I asked how he managed to serve wine that was decent at €13 a litre and he said that it was part of his outlook. He buys it in bulk packaging, mainly to save on throwing away glass bottles. He doesn’t want to waste packaging. He plans to stop serving take-out coffee in paper cups. “Imagine a thousand coffee bars, each serving a hundred coffees a day in paper cups. I’m happy to serve a coffee at the bar downstairs and to wash the crockery. Can’t people take a minute to drink their coffee and save on useless packaging?”

The man stands for a good cause and is putting his money where his mouth is. He admits he doesn’t make money on the wine but wants his customers to have an inexpensive wine to sip while enjoying the core offering of the prosciutteria.

The place itself is quite attractive. Mismatched chairs are charming and quite pretty, the lighting is comfortably low, and there are shelves filled with books and knick-knacks. It mana­ges to look tidy and attractive without being pretentious.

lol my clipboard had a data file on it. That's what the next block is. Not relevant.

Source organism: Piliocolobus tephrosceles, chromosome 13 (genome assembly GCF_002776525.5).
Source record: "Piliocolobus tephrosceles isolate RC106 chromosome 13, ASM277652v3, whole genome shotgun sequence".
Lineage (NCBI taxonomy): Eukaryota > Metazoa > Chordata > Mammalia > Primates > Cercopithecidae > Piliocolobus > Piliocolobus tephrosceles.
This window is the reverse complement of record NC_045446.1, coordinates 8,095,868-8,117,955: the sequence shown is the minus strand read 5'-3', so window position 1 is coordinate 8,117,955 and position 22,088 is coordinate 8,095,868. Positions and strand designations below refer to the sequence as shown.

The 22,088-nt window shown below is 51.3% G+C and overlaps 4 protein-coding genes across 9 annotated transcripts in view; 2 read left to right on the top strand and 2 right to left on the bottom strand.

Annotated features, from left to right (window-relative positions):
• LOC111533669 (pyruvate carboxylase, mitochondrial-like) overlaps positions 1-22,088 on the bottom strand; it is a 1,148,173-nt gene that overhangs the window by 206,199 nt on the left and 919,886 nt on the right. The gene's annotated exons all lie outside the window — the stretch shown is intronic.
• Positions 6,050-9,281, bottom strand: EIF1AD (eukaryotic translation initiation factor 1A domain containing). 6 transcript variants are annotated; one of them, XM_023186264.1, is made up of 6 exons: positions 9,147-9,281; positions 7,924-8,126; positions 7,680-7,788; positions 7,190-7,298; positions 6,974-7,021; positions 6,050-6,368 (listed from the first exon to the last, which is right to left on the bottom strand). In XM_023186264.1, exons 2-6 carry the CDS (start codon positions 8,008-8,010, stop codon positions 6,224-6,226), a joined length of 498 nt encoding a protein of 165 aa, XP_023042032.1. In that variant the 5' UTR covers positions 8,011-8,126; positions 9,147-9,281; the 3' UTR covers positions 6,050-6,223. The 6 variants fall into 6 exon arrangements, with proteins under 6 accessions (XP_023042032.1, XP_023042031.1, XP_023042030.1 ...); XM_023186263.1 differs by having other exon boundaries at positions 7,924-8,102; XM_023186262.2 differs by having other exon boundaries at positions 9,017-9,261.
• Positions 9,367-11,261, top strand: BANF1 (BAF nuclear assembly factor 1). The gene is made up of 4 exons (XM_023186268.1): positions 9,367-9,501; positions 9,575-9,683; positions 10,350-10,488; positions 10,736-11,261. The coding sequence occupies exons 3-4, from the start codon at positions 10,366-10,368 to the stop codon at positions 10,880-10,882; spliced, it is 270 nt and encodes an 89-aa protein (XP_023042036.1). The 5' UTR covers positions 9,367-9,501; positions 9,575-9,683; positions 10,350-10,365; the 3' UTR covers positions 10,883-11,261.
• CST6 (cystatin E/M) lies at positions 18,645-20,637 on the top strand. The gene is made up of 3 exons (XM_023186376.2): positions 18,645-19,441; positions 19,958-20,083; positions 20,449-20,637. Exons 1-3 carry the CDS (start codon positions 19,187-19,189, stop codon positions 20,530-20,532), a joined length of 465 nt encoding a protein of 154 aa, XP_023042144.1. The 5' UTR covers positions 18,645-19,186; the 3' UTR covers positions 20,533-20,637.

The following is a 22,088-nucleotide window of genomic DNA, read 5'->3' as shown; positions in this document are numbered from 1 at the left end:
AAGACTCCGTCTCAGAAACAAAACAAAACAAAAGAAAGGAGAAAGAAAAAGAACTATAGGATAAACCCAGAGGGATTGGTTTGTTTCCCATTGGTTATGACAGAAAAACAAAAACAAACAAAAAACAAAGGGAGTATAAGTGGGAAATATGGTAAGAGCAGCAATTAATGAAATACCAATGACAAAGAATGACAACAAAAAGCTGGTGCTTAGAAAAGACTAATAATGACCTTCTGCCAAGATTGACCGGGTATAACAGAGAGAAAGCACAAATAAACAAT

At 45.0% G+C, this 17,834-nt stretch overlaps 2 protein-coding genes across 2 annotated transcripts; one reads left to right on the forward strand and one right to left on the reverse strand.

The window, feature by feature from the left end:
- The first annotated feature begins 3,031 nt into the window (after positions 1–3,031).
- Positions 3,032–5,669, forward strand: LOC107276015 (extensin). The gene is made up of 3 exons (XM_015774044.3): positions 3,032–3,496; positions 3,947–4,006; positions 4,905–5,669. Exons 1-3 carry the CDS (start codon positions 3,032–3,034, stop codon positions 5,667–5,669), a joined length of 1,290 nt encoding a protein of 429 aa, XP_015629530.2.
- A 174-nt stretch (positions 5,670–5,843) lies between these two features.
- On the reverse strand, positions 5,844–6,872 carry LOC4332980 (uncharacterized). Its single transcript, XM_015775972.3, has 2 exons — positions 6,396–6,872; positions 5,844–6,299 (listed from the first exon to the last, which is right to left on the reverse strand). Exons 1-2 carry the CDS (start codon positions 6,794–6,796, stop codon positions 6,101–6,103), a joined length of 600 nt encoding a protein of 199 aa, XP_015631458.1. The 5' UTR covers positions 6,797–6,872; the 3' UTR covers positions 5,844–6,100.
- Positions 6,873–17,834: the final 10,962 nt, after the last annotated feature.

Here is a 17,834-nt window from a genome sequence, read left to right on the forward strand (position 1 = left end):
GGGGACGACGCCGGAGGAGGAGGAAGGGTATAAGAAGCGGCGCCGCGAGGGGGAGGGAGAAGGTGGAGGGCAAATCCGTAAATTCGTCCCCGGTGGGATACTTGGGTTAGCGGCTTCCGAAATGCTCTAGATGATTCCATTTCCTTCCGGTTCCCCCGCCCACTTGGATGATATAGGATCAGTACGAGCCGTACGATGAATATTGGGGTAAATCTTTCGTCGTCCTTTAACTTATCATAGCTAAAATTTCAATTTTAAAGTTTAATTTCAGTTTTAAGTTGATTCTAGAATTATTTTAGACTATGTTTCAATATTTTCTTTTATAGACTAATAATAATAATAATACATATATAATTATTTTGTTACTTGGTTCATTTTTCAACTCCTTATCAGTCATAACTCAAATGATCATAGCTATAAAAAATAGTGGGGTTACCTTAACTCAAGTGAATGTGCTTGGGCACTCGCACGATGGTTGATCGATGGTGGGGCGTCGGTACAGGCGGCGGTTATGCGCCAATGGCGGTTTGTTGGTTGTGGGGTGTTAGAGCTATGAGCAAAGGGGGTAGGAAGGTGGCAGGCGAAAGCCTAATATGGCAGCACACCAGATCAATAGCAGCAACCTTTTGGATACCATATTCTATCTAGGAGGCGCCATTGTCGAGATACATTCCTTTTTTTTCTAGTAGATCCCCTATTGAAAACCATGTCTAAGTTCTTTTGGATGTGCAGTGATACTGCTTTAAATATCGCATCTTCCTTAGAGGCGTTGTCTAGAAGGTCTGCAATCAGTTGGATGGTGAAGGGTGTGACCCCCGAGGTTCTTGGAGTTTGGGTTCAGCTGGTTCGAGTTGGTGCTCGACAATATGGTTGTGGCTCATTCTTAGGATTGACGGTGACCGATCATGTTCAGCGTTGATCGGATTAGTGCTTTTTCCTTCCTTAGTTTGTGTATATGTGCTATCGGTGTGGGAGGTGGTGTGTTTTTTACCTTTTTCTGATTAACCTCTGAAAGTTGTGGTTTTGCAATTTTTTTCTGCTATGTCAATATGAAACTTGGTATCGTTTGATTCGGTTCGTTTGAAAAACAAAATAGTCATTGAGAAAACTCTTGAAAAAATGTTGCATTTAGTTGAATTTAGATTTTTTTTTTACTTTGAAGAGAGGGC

The better half is allergic to salami. This worked well the first time I visited because it meant that I consumed three-quarters of the tagliere. This time we mentioned it to our man and he made sure there was no salami. I’ll take a brief detour for a factoid you may file under ‘mildly interesting’. The interesting bit is the way salami allergies work.

Salami that’s made by stuffing a skin that’s inside a mould is first dusted with powdered penicillin to keep bacteria at bay. This means that anyone allergic to penicillin stands a significant chance of exhibiting symptoms simply by consuming the skin of the salami. May this information serve you well. It’s annoying having to drive to the hospital half way through a meal.

With that public service an­nouncement over, let’s progress to the meal. The first to arrive is the pinsa. Romans will insist that it is the precursor to the pizza and I’m sure there will be others around the country who will debate this. I’m not going to war over provenance. Suffice it to say that the pinsa is like a light cloud of fluffy pizza, topped with one of a variety of toppings. The mortazza is topped with an abundance of thinly sliced, generously folded, slices of wonderful mortadella.